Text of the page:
MarchReport-toFlip - page 9

not offend the Supremacy Clause for a
state court to order the sealing of federal-
conviction records — i.e., those records
in the possession of state courts, agen-
cies, and officials that are not required to
be maintained under federal law.
Several Ohio cases support the
finding that §2953.32 cannot be con-
strued as affecting federal records either
maintained or in the custody of federal
The case of
In re Pacifico
that despite the fact that common pleas
“courts in the state are without jurisdic-
tion or constitutional authority to order
federal courts, agencies, or officials to
seal federal criminal records, common
pleas courts may, nevertheless, expunge
federal conviction records maintained
in Ohio by state officials or agencies,
provided that the records are not main-
tained or utilized by those state officials
or agencies pursuant to any federal law.”
Id. The issue was further clarified when
the Supreme Court of Ohio stated that
“where the State of Ohio has created
disability resulting from a federal convic-
tion, it may constitutionally provide for
the removal of that disability; by con-
trast, where the federal government has
created, or mandated, a disability from a
federal conviction, the State of Ohio may
not provide for the removal of the feder-
ally created disability without offending
the supremacy clause.”
Applying to have a federal conviction
expunged can be a nuanced process and
the assistance of experienced counsel
is highly recommended. A court that
receives an application for expungement
must conduct a hearing on the applica-
tion and must give notice of the hearing
to the state prosecutor, who will be given
the opportunity to object to the applica-
tion. Some courts have also adopted the
practice of notifying the United States
attorney who originally prosecuted the
case. The court may also order a proba-
tion officer to conduct an investigation of
the applicant. Ultimately, the decision of
whether to grant the application resides
in the discretion of the judge.
Although expungement can go a long
way toward removing evidence of a con-
viction from the public domain, it is not
a perfect solution. Employers, landlords,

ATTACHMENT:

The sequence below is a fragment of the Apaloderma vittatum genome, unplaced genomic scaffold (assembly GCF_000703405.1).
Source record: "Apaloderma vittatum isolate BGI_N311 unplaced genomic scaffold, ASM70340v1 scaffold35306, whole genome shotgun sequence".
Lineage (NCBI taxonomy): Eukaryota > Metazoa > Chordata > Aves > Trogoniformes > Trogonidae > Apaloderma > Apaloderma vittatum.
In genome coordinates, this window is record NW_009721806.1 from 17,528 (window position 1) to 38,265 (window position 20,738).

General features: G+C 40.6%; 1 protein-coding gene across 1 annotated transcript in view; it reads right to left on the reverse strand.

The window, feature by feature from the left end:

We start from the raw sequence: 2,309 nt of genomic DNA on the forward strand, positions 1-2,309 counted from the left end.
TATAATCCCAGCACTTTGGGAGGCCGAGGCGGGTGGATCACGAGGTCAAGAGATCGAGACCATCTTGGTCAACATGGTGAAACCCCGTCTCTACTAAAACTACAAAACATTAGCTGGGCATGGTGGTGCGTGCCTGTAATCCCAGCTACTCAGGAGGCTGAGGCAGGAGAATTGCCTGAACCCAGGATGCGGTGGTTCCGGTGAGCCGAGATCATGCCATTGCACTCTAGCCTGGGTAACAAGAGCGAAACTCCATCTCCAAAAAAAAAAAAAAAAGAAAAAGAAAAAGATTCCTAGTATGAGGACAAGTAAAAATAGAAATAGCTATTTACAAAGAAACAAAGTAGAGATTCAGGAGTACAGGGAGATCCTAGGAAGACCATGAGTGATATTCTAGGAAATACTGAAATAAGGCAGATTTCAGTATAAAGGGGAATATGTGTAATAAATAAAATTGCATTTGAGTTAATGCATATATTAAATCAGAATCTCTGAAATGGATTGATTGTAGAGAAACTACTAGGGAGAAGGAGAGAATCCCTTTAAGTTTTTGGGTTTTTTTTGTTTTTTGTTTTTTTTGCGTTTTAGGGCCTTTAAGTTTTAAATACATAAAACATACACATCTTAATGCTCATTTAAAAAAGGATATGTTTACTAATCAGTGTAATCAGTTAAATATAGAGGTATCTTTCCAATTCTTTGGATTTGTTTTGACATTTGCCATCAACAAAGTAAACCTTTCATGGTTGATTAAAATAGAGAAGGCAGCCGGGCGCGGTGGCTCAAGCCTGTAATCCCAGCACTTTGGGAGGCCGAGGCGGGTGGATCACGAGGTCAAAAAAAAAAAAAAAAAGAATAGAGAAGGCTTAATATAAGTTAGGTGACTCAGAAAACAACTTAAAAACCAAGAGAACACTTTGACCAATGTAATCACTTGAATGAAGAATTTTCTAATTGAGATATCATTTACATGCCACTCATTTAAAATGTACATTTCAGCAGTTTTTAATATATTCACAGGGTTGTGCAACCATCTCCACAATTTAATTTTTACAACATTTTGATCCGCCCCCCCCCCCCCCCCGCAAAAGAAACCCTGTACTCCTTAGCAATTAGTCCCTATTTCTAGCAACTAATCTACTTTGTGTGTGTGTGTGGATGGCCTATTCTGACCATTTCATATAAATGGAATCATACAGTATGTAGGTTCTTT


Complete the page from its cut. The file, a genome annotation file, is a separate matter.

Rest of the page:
and licensing boards may be prohib-
ited from asking an applicant about
an expunged conviction, but nothing
prevents them from learning about such
a conviction by searching old newspaper
archives or typing a person’s name into
Google — none of which is erased by an
order granting expungement. Nor is an
individual protected from an adverse
employment or other decision should an
expunged conviction come to light. Ex-
pungement merely makes the conviction
harder to find.
Equally, Ohio law allows state agen-
cies or officials to obtain access to sealed
records under specific circumstances.
Ohio Revised Code §2953.32(B) permits
inquiries about expunged convictions
where, “the question bears a direct and
substantial relationship to the position
for which the person is being consid-
This provision has been utilized
to allow the consideration of a sealed
conviction in an application to carry a
concealed handgun,
in the ability to
hold public office,
and in registration
as an intern before the State Board of
Finally, expungement of a federal
conviction by an Ohio court does not
eliminate disabilities resulting from a
federal conviction. For example, a felony
conviction, even after expungement, con-
tinues to act as a bar to the possession of
a firearm imposed under federal law.
Johnson chairs the white-collar defense and corporate
investigation practice group at Porter Wright. Klaus is
an associate in Porter Wright’s litigation department,
focusing on complex commercial litigation.
In re Pacifico,
129 Ohio App. 3d 152, 157 (8
Dist. 1998).
State ex rel. Gains v. Rossi
, 86 Ohio St. 3d 620 (1999).
4 Ohio Revised Code §2953.32(B).
In re Forster
, 161 Ohio App.3d 627 (11
Dist. 2005).
State v. Bissantz
, 40 Ohio St. 3d 112 (1988).
Szep v. Ohio State Board of Pharmacy
, 106 Ohio App. 3d
621 (11
Dist. 1995).
8 18 U.S.C § 922((g).
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March 2016 CBA REPORT
Feature Article
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